Industry claims of high photon delivery can be very confusing, and even misleading. Different manufacturers' advertisements speak to lumens, footcandles, lumens per Watt, corrected color temperature (CCT), photosynthetic photon flux (PPF), photosynthetic photon flux density (PPFD), and prevailing at the time of this article, photosynthetic photon efficacy (PPE). Often the photon count is extrapolated from laboratory results expressed in lumens, lux, or footcandles—lighting metrics not particularly well-suited to horticulture. In addition, the testing is often conducted in an enclosed “integrating sphere,” or using a goniophotometer, neither of which is strictly suited to horticultural illumination testing. Some lamps are tested bare-LED or bare-bulb and some are tested within a lighting fixture. Some fixtures may employ optics, such as glass covers, lenses and reflectors, that will be delivered installed in the final product. Some glass and lenses can attenuate output by up to 8%, while some reflector assemblies can reduce light delivered to your plants by up to 40%. Certain glass completely blocks UV-A and most UV-B. It is obvious there are many variables and more often than not, vendors and manufacturers do not provide the details of their testing methods or specific metrics used to establish their “photon count.” PAR maps presenting actual photon counts at a given distance over a specific test area can be a nice metric, but PAR does not specify spectrum. For example, 50 bright flashlights can provide the light output of a 600 W HPS fixture and the PAR mapping would be phenomenal, but you wouldn’t grow a plant with it.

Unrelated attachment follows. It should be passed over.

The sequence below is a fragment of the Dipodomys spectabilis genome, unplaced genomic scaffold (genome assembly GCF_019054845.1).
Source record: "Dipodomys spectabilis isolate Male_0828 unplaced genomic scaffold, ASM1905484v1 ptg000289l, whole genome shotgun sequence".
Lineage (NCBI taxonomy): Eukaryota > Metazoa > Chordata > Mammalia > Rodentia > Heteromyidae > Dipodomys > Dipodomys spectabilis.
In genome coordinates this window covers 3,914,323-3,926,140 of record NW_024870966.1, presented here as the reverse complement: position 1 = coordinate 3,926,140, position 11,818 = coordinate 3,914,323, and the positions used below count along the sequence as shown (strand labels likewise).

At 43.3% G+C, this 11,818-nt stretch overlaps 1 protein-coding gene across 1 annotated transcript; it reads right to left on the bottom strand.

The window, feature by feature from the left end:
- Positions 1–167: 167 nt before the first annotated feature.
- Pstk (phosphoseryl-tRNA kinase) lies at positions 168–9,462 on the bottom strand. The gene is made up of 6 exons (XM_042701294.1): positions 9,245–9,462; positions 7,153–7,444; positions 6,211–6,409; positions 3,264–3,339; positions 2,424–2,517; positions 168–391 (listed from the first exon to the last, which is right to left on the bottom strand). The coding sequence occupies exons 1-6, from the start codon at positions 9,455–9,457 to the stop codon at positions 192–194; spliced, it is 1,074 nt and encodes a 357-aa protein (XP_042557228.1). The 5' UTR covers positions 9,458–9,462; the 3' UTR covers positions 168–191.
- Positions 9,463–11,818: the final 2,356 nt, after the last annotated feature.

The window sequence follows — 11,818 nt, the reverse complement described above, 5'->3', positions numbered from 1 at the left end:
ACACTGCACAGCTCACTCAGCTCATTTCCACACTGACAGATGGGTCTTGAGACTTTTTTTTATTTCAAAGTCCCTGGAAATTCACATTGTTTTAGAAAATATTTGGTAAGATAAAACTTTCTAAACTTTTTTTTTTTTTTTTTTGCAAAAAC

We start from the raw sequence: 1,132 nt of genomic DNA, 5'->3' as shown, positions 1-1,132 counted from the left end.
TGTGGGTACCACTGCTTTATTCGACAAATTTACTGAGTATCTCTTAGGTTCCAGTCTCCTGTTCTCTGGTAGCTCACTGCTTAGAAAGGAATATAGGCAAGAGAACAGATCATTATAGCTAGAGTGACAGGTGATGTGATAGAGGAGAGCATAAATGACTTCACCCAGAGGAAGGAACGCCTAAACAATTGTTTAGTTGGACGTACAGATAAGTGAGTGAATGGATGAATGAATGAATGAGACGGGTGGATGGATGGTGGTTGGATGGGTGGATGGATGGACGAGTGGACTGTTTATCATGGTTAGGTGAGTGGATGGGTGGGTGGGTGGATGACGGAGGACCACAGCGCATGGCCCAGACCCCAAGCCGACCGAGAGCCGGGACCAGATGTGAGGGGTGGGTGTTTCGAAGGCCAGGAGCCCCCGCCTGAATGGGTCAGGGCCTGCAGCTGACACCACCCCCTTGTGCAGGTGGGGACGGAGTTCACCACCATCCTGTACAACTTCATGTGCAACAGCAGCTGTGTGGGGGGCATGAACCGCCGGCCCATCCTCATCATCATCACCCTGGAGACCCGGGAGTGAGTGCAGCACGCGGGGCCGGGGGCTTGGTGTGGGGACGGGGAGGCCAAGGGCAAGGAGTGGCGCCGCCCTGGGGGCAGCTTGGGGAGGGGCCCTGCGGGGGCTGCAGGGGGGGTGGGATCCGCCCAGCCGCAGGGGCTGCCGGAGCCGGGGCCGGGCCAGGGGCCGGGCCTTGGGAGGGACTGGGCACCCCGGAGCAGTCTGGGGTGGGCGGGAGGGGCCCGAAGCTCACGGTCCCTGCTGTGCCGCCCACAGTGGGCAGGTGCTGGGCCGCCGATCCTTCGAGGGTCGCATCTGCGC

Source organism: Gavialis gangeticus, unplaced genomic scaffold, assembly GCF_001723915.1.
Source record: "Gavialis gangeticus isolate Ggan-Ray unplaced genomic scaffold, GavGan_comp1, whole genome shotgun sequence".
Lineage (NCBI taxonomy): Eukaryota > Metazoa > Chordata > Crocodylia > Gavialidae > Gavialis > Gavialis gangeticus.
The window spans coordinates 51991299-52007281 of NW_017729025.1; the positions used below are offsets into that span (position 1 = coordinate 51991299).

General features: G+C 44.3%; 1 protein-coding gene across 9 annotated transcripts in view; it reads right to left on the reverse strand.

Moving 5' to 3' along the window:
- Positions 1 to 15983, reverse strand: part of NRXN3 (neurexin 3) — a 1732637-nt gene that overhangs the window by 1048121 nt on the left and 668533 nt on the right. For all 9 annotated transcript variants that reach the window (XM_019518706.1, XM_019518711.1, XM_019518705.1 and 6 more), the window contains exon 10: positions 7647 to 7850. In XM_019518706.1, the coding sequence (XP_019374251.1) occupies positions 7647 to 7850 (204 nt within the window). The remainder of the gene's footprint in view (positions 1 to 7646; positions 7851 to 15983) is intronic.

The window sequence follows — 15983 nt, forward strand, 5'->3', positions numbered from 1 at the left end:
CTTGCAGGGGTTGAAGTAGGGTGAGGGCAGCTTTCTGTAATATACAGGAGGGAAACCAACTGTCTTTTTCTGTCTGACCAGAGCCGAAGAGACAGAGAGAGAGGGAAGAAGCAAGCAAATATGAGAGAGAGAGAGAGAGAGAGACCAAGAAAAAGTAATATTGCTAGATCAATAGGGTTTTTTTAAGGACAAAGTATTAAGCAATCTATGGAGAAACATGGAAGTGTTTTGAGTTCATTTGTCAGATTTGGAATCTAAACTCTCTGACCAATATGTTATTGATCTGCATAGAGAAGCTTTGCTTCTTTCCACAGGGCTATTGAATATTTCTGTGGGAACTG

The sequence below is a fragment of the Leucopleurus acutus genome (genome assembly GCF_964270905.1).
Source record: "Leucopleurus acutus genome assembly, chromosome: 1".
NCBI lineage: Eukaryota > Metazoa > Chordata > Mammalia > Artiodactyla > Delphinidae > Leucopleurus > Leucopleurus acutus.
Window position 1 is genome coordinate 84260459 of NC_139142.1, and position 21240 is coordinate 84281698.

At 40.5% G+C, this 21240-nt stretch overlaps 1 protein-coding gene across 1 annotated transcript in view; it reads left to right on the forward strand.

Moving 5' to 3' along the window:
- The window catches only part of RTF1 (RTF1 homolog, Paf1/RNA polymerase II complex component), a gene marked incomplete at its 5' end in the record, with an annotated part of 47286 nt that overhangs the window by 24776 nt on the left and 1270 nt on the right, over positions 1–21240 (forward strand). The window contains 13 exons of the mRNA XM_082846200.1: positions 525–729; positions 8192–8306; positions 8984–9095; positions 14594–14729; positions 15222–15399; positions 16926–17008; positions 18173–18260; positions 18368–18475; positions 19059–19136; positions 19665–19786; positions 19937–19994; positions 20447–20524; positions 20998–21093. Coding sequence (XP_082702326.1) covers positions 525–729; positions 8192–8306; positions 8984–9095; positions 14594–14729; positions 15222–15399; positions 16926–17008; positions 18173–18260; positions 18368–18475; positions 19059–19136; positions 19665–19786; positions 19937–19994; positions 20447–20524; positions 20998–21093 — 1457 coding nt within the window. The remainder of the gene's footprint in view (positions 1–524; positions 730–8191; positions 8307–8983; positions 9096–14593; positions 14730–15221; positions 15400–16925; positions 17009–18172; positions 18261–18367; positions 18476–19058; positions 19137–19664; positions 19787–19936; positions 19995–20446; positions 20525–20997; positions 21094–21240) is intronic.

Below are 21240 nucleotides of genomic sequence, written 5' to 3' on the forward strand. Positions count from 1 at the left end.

Corrected Color Temperature

Corrected color temperature (CCT) is expressed in degrees Kelvin, that is, 4000 °K CCT. There is still evidence that this metric is being used by vendors and manufacturers to sell product. This is perhaps one of the most useless metrics when it comes to horticultural lighting. CCT references the human eye’s perception of color and there are 100 ways to create 4000 °K, many of which won’t help in the grow room.

Photosynthetic Photon Flux

Photosynthetic photon flux (PPF) measures composite or total photon count from a source. It is usually tested in the spectral range of PAR (photosynthetically active radiation), which is currently accepted as 400–700 nm, which also happens to be the visual range of the human eye. Many researchers have proven that plants react photosynthetically outside these parameters. For instance, a chlorophyll “antenna pigment,” known as chlorophyll F, is reactive at 780 nm, far outside the visual range of humans. PPF is less useful than referencing l m/W figures, as lumens per Watt is a well-defined metric. However, neither is incredibly useful for determining efficacy or quality of lighting.

Photosynthetic Photon Flux Density

The photosynthetic photon flux density (PPFD) metric improves upon PPF measurements because it provides actual photon delivery to a target, such as a crop. However, it still does not take specific spectrum into account. For instance, you could put 1000 W of 555 nm (green) light on the target and the PPFD readings would be astronomical. As with the previous flashlight example, you would not grow crops with it. On a side note, a study was conducted using 555 nm green light on a cannabis crop in 2014. This was in response to an overwhelming opinion (in social media and bulletin boards) that plants do not react to green light at all. This is absolutely false. It is true plants see less green light than other colors, and that is why most plants appear green to us, but the differential is as little as 3%, compared to the rest of the photosynthetic spectrum. By the way, the plants grew in the green light but as you might imagine, they had significant nutrient uptake inefficiencies and set no records in yield or chemical content.